Some have questioned whether a national sales tax is Constitutionally permissible (without an amendment). The answer is yes.
Milton Wolf is among those who question this: “Mr. [Herman] Cain’s 9 percent national sales tax [and by extension any other national sales tax] simply isn’t constitutional. Among the enumerated powers in our Constitution, there is no federal jurisdiction over the purchases you make at your local stores, aside from those involving interstate transactions.”
But it turns out I looked this up in the course of researching my article forThe Objective Standard, “‘Fair Tax’ Looks Ugly in the Details.” (See also my more detailed follow-up article on the same topic.)
While I am no expert on the Constitution, thankfully we in Colorado have just such an expert now working in the state: Rob Natelson. (Recently Natelson delivered a seminar on the Constitution with Dave Kopel.)
In his book The Original Constitution (Second Edition), Natelson discusses the types of taxation permitted under the Constitution (see pages 158-161). He mentions the two relevant sections of the Constitution (as originally written):
Article I, Section 2, Clause 3
Representatives and direct Taxes shall be apportioned among the several States which may be included within this Union, according to their respective Numbers, which shall be determined by adding to the whole Number of free Persons [etc.; this section was modified by the Fourteenth Amendment].
Article I, Section 9, Clause 4
No Capitation, or other direct, Tax shall be laid, unless in Proportion to the Census or enumeration herein before directed to be taken. [This section was modified by the Sixteenth Amendment.]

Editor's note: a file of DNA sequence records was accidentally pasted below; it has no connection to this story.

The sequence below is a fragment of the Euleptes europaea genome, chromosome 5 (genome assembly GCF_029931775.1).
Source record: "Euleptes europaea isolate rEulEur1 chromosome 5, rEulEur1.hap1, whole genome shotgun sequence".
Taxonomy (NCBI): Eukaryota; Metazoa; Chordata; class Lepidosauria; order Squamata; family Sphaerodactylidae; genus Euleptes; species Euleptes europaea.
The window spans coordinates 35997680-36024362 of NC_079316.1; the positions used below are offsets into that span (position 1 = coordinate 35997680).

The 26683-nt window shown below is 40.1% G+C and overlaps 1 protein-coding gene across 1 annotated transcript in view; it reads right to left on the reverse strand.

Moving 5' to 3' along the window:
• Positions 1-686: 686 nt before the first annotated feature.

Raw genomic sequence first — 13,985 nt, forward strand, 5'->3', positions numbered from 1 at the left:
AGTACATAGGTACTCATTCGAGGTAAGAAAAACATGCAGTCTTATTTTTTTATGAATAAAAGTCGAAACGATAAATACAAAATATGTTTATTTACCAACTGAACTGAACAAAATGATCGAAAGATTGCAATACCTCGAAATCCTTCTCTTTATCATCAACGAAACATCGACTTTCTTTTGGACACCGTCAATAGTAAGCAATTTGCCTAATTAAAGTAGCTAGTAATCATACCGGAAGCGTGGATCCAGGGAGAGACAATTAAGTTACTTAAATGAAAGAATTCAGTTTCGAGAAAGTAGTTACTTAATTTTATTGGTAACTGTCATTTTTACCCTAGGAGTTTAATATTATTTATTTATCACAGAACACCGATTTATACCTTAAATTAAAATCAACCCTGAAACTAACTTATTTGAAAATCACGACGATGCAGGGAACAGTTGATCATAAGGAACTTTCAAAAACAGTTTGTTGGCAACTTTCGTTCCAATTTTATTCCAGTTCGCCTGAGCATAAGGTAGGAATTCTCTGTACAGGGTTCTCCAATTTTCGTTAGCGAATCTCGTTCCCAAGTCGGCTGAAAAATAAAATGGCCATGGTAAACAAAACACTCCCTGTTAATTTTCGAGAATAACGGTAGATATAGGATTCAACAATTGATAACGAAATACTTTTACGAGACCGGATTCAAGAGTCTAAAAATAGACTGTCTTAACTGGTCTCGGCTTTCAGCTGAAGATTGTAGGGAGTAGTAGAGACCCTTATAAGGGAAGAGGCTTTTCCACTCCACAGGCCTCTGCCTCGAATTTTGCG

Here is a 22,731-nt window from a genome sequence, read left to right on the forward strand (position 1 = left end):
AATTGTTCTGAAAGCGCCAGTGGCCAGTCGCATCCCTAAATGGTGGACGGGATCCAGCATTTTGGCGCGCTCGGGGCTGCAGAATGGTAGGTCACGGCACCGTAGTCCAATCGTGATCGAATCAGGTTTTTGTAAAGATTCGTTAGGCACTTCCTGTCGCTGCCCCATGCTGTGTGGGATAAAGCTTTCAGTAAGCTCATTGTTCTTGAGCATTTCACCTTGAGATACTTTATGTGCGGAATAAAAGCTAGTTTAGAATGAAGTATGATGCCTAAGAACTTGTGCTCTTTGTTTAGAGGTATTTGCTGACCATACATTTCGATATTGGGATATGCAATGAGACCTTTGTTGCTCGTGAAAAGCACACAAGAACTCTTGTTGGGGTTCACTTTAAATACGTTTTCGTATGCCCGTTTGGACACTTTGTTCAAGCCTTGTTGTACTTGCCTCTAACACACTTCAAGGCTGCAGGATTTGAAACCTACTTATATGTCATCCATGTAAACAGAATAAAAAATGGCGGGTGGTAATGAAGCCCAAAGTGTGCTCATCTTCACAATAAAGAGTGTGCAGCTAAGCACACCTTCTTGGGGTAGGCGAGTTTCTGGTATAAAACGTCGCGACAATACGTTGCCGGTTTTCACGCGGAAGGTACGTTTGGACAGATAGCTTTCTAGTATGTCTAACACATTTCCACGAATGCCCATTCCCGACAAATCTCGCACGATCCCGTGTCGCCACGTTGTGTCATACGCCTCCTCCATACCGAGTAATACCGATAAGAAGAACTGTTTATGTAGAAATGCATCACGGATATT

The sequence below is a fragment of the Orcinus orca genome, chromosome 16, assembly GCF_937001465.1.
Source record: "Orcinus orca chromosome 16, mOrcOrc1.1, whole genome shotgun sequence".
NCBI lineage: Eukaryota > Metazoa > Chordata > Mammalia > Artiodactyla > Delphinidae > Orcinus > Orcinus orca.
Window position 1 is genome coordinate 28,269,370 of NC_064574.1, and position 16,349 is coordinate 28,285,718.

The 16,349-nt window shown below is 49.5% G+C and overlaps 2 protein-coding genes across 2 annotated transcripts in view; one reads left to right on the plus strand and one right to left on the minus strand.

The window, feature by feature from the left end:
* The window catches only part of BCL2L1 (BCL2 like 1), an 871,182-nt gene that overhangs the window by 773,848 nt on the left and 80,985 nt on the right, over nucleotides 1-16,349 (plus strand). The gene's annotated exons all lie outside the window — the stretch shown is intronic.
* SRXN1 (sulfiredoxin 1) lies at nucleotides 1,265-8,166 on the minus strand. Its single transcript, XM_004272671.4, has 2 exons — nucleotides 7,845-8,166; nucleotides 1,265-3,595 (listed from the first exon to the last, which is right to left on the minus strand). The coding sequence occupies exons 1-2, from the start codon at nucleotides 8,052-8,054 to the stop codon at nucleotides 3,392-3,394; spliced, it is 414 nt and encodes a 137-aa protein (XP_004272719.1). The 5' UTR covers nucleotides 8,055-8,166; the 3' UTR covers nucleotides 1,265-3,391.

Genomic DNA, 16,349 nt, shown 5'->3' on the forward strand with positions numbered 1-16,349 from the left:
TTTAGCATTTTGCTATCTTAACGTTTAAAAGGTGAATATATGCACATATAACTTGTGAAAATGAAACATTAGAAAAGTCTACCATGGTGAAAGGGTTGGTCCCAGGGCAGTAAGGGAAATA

Of course, the other obviously relevant section is Article I, Section 8: “The Congress shall have Power To lay and collect Taxes, Duties, Imposts and Excises…”
The question is whether a national sales tax constitutes a “direct” or an “indirect” tax. Based on Natelson’s remarks, I counted it as an “indirect” one:
Direct taxes included capitations and levies on real property, business assets, and other capital items, on the ownership of basic household necessities, and on wages, rents, and other income. Probably taxes on wealth (such as inheritance and estate taxes) were direct. Indirect taxes were exactions on imports and on consumable goods and services. This line of division was not flawless, for an import duty probably was indirect even if imposed on an item destined to serve as a capital good. (p. 161)
I wasn’t entirely sure of my interpretation, so I asked Natelson whether a “sales tax [is] an ‘indirect’ tax and therefore constitutionally allowed.”
He replied, “Yes. A national sales tax is clearly constitutional, so long as uniform throughout the country.”
He was quick to point out that his evaluation of the Constitutional matter did not reflect his opinion of a national sales tax.
I will state flatly: even though a national sales tax is Constitutionally allowed, it is still a really, truly, horrendously stupid idea, at least if enacted without repealing the Sixteenth Amendment (which permits the income tax). The worst situation we could possibly end up with (in terms of taxation) would be a national sales tax added to a national income tax. One or the other is bad enough, but both would cripple the economy and severely infringe our liberty.